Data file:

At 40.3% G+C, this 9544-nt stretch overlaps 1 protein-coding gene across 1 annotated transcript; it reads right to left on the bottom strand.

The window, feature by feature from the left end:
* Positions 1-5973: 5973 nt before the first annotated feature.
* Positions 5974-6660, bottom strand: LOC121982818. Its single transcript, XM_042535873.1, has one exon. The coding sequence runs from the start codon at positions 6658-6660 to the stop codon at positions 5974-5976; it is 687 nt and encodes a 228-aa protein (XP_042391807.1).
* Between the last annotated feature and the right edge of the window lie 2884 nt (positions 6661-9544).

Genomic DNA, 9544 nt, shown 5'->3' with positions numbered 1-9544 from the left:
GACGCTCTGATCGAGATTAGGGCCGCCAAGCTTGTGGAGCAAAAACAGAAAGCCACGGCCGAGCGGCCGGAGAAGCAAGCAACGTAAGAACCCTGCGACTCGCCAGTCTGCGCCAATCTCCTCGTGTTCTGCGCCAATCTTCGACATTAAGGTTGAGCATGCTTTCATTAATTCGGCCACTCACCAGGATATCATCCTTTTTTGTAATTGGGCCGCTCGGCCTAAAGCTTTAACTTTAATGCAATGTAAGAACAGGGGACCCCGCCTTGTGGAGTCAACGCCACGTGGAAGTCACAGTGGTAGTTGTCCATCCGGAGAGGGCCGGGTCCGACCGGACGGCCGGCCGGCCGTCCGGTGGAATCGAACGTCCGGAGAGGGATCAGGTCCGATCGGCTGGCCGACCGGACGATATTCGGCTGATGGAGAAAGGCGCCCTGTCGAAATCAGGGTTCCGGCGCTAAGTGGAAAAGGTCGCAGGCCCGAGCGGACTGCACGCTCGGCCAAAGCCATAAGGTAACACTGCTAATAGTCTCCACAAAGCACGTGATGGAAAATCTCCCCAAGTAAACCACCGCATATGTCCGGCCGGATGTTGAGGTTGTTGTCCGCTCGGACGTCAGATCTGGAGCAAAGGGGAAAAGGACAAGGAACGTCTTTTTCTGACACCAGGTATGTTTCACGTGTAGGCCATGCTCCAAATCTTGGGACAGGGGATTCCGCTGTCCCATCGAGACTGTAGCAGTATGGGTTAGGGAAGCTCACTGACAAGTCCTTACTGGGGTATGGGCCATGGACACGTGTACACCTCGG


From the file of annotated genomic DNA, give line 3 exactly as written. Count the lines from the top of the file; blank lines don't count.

* Positions 1-5973: 5973 nt before the first annotated feature.